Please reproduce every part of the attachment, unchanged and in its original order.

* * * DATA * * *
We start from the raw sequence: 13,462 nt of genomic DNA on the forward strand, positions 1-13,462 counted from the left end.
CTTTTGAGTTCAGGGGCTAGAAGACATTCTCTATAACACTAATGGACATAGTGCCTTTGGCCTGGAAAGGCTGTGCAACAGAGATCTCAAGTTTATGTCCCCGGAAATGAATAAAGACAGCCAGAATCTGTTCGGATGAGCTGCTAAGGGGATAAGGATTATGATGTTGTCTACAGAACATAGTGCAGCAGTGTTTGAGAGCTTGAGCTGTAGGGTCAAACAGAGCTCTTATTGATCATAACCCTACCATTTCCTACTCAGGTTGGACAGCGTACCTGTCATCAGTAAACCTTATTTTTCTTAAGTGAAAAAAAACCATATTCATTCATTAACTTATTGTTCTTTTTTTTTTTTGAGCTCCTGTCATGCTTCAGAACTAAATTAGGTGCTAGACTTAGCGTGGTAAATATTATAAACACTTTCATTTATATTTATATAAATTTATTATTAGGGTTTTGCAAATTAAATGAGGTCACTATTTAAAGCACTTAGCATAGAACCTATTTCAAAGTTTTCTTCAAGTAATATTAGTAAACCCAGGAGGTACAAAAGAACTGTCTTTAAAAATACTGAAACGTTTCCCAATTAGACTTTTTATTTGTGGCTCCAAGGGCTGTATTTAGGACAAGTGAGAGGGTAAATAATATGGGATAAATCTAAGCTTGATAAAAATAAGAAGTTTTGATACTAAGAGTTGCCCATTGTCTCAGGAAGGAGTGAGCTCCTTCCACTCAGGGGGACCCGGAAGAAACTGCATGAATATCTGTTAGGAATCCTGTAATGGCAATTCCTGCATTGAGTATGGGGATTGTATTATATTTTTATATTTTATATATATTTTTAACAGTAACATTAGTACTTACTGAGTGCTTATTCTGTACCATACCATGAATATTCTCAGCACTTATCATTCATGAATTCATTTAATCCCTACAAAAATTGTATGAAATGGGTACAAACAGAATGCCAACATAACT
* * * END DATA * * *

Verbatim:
We start from the raw sequence: 13,462 nt of genomic DNA on the forward strand, positions 1-13,462 counted from the left end.
CTTTTGAGTTCAGGGGCTAGAAGACATTCTCTATAACACTAATGGACATAGTGCCTTTGGCCTGGAAAGGCTGTGCAACAGAGATCTCAAGTTTATGTCCCCGGAAATGAATAAAGACAGCCAGAATCTGTTCGGATGAGCTGCTAAGGGGATAAGGATTATGATGTTGTCTACAGAACATAGTGCAGCAGTGTTTGAGAGCTTGAGCTGTAGGGTCAAACAGAGCTCTTATTGATCATAACCCTACCATTTCCTACTCAGGTTGGACAGCGTACCTGTCATCAGTAAACCTTATTTTTCTTAAGTGAAAAAAAACCATATTCATTCATTAACTTATTGTTCTTTTTTTTTTTTGAGCTCCTGTCATGCTTCAGAACTAAATTAGGTGCTAGACTTAGCGTGGTAAATATTATAAACACTTTCATTTATATTTATATAAATTTATTATTAGGGTTTTGCAAATTAAATGAGGTCACTATTTAAAGCACTTAGCATAGAACCTATTTCAAAGTTTTCTTCAAGTAATATTAGTAAACCCAGGAGGTACAAAAGAACTGTCTTTAAAAATACTGAAACGTTTCCCAATTAGACTTTTTATTTGTGGCTCCAAGGGCTGTATTTAGGACAAGTGAGAGGGTAAATAATATGGGATAAATCTAAGCTTGATAAAAATAAGAAGTTTTGATACTAAGAGTTGCCCATTGTCTCAGGAAGGAGTGAGCTCCTTCCACTCAGGGGGACCCGGAAGAAACTGCATGAATATCTGTTAGGAATCCTGTAATGGCAATTCCTGCATTGAGTATGGGGATTGTATTATATTTTTATATTTTATATATATTTTTAACAGTAACATTAGTACTTACTGAGTGCTTATTCTGTACCATACCATGAATATTCTCAGCACTTATCATTCATGAATTCATTTAATCCCTACAAAAATTGTATGAAATGGGTACAAACAGAATGCCAACATAACT